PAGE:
Mr. David Heath (Somerton and Frome): The right hon. Gentleman has spoken of his interest in intervention when large-scale job losses are forecast. Does he agree that there is also a problem with smaller-scale job losses, such as the closure of Cuprinol in Frome? It is a successful brand, acquired by ICI, now relocated to Slough. The closure of another company, Bussmann and Cooper, means 430 job losses. In a town the size of Frome, that has a huge impact. Does he agree that large national and multinational companies should have some regard for the loyalty of the work forces who built their factories and made their brands a success when they make their strategic decisions?

Mr. Byers: The hon. Gentleman touches on two important points. One is the important role that relatively small factories in the grand scale of things can play within particular communities. He is right that the loss of a few hundred jobs in a small town can have a devastating impact, and we need to be acutely aware of that. Secondly, it is short-termism at its worst when multinationals, almost as a kneejerk reaction, close down smaller subsidiaries. Long-term planning is often the best way forward, and sometimes short-term decisions are taken which are not in the companies' long-term interests.

I should like to address the point about Corus raised by my right hon. Friend the Member for Alyn and Deeside (Mr. Jones). As we meet this afternoon to discuss manufacturing, we are all acutely aware that thousands of workers in the steel industry are extremely concerned about their prospects. Last year, Corus replaced its joint chief executives because the two of them were not prepared to adopt a short-term approach to the problems faced by the company and the industry. They were not prepared to embark on plant closures and cuts in capacity. There is no doubt that Corus faces a challenging period.

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Trading conditions in steel are difficult and the company will need to take steps to address the problems it faces. However, Corus needs to be aware that it will stand condemned of short-termism at its worst if its response is to close plants with the loss of thousands of jobs.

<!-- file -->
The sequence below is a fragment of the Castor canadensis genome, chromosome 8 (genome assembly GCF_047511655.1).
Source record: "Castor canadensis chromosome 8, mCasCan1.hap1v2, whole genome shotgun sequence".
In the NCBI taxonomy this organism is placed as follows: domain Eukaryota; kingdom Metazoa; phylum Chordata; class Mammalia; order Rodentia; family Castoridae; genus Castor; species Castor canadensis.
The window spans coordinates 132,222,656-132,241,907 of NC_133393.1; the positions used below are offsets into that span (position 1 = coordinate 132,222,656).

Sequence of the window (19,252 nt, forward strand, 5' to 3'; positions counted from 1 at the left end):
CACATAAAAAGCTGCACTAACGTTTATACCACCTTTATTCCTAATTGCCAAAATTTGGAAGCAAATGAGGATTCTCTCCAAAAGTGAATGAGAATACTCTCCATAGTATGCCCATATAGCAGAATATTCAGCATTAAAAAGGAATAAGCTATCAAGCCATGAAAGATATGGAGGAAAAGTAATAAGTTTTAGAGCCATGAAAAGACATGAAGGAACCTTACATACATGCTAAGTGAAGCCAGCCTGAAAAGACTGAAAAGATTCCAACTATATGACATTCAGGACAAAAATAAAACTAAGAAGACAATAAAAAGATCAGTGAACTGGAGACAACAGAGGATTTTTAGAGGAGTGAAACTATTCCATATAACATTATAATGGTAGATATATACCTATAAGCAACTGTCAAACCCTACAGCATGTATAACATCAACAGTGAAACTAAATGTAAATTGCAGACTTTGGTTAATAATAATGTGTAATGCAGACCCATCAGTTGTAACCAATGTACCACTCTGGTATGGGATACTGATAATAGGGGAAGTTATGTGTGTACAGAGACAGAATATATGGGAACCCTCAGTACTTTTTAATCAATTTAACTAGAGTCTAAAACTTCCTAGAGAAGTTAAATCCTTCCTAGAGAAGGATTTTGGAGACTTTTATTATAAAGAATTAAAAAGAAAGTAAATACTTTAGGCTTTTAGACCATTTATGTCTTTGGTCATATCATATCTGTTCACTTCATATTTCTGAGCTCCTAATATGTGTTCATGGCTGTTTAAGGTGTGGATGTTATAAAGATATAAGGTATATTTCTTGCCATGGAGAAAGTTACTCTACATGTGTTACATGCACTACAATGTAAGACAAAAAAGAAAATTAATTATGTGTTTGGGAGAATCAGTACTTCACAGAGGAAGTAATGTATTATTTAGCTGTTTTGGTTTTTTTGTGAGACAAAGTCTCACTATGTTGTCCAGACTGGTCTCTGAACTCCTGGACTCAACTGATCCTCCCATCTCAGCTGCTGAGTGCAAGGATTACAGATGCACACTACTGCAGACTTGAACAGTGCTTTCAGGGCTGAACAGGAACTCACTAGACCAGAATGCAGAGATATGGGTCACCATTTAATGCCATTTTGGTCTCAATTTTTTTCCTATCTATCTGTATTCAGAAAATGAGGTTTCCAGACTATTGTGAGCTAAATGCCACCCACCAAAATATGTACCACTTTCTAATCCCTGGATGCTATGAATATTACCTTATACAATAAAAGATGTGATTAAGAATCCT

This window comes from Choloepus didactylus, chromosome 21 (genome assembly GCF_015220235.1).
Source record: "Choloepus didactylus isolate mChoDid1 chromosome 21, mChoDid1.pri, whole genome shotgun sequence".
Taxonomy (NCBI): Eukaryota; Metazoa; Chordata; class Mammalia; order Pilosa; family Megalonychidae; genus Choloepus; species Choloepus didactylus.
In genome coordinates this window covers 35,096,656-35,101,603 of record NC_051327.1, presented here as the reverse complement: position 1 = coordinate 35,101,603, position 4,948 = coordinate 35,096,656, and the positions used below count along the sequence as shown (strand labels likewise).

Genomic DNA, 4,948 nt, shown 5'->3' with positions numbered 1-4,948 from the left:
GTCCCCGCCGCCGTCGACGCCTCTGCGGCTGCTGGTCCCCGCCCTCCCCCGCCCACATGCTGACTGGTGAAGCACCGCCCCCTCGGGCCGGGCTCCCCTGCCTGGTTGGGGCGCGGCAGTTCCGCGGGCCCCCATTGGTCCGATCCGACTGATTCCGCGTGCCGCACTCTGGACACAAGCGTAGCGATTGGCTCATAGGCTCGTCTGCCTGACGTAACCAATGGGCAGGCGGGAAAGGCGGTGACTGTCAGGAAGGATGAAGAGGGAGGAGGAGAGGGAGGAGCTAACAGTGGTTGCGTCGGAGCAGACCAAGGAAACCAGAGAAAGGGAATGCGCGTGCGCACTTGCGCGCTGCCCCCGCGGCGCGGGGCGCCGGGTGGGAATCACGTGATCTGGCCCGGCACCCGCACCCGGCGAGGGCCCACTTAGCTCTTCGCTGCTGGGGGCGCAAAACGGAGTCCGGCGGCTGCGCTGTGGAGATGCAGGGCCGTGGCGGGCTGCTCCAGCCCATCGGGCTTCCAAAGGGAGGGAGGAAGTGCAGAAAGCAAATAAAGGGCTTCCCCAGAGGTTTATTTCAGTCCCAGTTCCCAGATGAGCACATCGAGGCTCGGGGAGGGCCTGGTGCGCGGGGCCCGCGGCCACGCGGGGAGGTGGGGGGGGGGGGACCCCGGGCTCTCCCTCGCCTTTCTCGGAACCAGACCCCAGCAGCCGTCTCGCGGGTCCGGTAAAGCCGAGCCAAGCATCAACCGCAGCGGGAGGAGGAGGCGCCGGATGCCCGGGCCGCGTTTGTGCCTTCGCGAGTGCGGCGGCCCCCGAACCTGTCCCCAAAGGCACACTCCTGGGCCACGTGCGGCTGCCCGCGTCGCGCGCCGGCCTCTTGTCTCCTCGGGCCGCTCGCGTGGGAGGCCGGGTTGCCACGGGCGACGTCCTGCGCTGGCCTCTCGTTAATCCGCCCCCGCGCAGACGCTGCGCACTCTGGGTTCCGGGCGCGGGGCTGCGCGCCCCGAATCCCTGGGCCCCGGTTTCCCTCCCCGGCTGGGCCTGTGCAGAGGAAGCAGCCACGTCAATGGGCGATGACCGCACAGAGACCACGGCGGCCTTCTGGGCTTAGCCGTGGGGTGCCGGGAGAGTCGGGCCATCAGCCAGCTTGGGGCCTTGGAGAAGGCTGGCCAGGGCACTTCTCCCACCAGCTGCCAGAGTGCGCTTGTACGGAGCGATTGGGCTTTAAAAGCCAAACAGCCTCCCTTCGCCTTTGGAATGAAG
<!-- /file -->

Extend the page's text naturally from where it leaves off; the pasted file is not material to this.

In the first nine months of trading as Corus, there was an operating loss of £96 million--clearly a state of affairs that any company could not ignore, but Corus is particularly affected by movements in exchange rates. Its operating profits closely track the sterling-deutschmark exchange. Little wonder that that is the case, when a 10 pfennig movement in the exchange rate with the pound affects operating profits by £80 million one way or the other.

The House needs to consider, as does Corus, what has happened over the past two months. In November, the pound was trading at DM3.26. Yesterday, the rate closed at DM3.06, or a fall of more than 20 pfennigs--resulting, by Corus' own calculations, in a saving to the company of some £160 million in just two months. The £8 million climate change levy pales into insignificance beside that. The Tory party is trying to play politics with the futures of a crucial industry, communities and thousands of workers.

Mr. Llew Smith: Earlier, the Minister accepted that the £8 million climate change levy was peanuts compared with what Corus has done to the company. Does he accept that £96 million is also peanuts compared with the £1.5 billion that Corus has asset-stripped from the company in different ways over the past two years?